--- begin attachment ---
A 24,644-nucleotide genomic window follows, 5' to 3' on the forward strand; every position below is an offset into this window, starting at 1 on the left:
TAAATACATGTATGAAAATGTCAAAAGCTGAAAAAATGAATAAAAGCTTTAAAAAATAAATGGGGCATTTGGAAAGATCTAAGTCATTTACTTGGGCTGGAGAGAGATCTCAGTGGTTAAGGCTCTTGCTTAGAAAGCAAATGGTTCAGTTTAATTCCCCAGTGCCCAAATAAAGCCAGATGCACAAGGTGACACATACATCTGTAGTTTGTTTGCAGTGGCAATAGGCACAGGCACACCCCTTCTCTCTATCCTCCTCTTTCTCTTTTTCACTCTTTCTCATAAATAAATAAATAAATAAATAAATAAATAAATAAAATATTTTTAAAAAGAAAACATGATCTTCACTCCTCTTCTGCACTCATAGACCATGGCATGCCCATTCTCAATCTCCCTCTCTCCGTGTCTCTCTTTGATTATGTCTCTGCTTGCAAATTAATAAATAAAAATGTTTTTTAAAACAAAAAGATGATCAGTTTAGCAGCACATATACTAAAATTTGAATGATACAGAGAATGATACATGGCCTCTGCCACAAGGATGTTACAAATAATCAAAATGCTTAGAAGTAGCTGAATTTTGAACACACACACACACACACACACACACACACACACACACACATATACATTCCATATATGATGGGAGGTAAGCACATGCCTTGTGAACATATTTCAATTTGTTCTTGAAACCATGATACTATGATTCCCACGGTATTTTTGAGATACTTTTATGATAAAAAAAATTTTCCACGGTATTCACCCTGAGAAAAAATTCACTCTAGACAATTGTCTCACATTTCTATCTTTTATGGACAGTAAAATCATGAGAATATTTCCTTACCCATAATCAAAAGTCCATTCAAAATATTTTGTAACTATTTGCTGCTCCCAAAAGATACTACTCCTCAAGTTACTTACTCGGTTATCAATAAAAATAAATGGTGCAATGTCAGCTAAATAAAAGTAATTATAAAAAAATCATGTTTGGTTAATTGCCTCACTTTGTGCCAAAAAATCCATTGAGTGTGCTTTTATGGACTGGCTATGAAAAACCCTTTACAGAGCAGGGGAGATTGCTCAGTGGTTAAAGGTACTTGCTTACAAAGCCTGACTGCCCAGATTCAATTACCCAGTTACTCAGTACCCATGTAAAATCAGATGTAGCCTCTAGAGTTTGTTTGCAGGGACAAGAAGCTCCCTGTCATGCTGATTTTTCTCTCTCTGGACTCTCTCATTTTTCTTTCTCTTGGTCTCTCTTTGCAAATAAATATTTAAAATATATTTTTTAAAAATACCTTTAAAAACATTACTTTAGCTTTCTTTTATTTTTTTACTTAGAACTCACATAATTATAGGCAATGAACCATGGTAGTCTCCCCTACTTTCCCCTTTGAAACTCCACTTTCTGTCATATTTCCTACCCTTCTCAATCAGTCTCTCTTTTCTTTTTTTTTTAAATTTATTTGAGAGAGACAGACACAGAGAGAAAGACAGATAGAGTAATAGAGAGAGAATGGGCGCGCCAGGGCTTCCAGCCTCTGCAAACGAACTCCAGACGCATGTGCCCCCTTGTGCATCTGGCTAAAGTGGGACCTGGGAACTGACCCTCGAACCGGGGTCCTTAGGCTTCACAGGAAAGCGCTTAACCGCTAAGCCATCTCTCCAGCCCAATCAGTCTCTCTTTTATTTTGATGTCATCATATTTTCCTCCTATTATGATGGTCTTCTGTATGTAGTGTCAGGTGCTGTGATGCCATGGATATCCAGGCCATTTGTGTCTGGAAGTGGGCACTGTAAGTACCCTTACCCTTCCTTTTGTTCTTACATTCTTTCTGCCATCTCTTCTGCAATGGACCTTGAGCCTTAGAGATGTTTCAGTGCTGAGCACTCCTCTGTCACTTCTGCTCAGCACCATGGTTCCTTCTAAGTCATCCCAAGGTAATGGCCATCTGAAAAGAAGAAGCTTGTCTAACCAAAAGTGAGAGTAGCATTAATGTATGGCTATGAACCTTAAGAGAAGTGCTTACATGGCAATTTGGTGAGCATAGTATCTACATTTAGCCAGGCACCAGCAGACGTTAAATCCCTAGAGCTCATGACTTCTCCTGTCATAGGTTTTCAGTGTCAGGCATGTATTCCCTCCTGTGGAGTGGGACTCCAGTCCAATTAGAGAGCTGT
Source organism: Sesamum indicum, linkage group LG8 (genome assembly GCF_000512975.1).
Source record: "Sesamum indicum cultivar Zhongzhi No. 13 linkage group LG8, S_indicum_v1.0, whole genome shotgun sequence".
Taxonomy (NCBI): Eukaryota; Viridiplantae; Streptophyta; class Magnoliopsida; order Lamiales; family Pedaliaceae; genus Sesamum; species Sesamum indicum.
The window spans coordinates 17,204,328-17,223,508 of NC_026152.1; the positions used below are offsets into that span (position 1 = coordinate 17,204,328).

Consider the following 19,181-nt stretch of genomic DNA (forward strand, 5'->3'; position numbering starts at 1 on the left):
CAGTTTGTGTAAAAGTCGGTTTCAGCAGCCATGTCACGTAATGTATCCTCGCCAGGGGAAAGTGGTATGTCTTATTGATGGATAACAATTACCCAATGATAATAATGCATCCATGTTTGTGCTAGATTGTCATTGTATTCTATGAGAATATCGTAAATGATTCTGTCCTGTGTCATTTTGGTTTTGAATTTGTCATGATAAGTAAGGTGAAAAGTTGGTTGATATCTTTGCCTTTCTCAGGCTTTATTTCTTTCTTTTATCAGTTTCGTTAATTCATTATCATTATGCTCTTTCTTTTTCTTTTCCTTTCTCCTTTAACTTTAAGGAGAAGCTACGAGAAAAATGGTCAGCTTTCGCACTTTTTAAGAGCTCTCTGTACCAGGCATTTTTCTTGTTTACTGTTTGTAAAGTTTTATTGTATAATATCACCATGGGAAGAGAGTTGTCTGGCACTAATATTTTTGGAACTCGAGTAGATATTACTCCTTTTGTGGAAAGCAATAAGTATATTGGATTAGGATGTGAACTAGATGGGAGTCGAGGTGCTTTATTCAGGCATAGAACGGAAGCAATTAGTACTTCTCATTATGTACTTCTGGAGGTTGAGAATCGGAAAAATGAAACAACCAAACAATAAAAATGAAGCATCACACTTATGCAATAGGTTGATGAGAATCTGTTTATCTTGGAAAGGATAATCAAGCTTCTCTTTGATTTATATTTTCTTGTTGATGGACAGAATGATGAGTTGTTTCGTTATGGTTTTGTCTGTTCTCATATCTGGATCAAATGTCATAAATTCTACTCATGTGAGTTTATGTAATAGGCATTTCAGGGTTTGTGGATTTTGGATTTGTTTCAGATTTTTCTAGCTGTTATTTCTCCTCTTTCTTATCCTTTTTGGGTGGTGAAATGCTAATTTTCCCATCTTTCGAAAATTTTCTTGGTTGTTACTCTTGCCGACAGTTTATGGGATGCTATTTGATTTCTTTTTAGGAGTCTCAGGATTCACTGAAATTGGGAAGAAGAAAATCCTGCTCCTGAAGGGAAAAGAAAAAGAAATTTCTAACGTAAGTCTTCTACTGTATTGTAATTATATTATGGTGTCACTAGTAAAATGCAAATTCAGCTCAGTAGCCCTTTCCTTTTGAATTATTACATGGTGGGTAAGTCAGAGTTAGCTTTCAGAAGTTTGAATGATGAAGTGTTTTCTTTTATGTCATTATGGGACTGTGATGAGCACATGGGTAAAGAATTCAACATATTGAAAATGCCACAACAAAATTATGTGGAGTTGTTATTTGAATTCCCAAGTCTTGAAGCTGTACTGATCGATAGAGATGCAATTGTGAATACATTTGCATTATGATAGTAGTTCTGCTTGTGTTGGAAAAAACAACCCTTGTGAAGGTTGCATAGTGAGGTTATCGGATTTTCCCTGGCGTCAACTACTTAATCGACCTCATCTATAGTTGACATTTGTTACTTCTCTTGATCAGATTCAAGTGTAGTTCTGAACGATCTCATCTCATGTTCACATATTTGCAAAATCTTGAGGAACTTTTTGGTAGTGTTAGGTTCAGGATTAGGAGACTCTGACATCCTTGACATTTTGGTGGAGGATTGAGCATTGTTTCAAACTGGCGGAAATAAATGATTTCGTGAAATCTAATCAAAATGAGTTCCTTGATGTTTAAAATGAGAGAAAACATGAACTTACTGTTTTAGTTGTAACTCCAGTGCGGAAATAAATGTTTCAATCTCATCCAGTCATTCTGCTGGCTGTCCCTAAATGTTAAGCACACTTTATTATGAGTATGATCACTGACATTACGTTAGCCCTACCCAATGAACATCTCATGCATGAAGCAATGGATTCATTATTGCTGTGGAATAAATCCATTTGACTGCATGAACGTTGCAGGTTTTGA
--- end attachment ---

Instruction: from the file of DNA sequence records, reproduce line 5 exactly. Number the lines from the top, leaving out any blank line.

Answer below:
Taxonomy (NCBI): Eukaryota; Viridiplantae; Streptophyta; class Magnoliopsida; order Lamiales; family Pedaliaceae; genus Sesamum; species Sesamum indicum.